Family Coalition Party candidates always face uphill battles during elections, considering their “minor” party status. Unfortunately, many also face the animus of pro-abortion politicians, events organizers, and media.For example, organizers at several all-candidates meetings tried to exclude Bill Whatcott, the FCP candidate in Toronto-Centre Rosedale, from taking part in debates.
Leaders of the debate at “the 519,” a taxpayer-funded gay community centre, didn’t want Whatcott to participate. Giuseppe Gori, the FCP leader, had to intervene to ensure Whatcott was allowed to debate. Apparently, the organizers were worried about the FCP “preaching hate.”
At another meeting, at Metropolitan United Church, organizers said Whatcott could not take part. He threatened to picket outside the church, and organizers relented. When he showed up wearing a t-shirt with a picture of a preborn developing child, they said he had to take it off. He refused, saying it was part of his pro-life message and voters would chose to vote for or against him in part because of the shirt.
During the meeting, he was booed by the large homosexual contingent in the audience when he promised to end spousal rights for same-sex partners. Whatcott told The Interim that the crowd “howled at the suggestion that homosexuality is a sin.” One lesbian told him that she would see him in hell.
At the Park Public School meeting, responding to a question about the Supreme Court of Canada’s recent pro-gay M vs H decision, Whatcott said he would support the legislature’s invoking the constitution’s notwithstanding clause to override the ruling. A woman stood up, swore at Whatcott, called him a Nazi, and threatened to call the police to have him charged with a hate crime.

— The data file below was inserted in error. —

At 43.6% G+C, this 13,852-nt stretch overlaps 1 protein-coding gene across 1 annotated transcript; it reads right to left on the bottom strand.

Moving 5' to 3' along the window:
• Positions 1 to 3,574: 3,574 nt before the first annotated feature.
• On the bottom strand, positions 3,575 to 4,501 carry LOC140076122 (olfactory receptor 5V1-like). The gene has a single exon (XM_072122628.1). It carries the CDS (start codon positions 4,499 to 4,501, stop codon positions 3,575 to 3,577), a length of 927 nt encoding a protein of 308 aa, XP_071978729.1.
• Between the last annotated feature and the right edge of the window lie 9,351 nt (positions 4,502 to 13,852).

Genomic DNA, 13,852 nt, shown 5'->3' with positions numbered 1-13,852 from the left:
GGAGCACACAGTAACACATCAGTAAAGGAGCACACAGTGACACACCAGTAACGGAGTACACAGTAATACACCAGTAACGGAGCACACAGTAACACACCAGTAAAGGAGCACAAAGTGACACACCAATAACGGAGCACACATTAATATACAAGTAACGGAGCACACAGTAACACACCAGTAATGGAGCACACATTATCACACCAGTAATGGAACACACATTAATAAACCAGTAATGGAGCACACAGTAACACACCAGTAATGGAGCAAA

One reason FCP candidates face such animus is that they want to bring up controversial issues such as abortion and homosexuality. Following the M vs H decision, the Cambridge Reporter asked FCP candidate Al Smith for his reaction. He said the Supreme Court decision would lead to an ever more loosely defined meaning of the word “spouse.”
The Reporter labeled the FCP “the Christian right,” and said the party’s platform is based “on far-right social conservative views.” But its attempt to paint the FCP as far outside the political mainstream pales in comparison to what Smith calls “a personal attack and attempt to disparage” him by Cambridge’s weekly newspaper, The Times.
After the election it ran a column by Margaret Barr, who attacked Smith because he “opened his big mouth and out tumbled some of the most asinine words,” and suggested readers respect “a moment of silence” for Smith’s “dying brain cells.” Barr said she was worried about the fact that Smith got 800 votes, thus disdaining the beliefs and democratic rights of those voters who supported him.
Some had positive experiences
Not every FCP candidate experienced this kind of prejudice. Gord Truscott ran in Waterloo-Wellington and told The Interim it was an overwhelmingly positive experience. The quiet, mild-mannered native of Guelph said he was treated politely and fairly at the all-candidates meetings. Truscott also noted in particular that the Liberal candidate had kind words for his fair and principled campaign.
Gori said that he tried to get on the leader’s debate, but the media consortium that handles the debate said that only parties with seats in the legislature could participate. Gori told The Interim that the establishment have an agenda that they want to advance, and it does not include the FCP vision.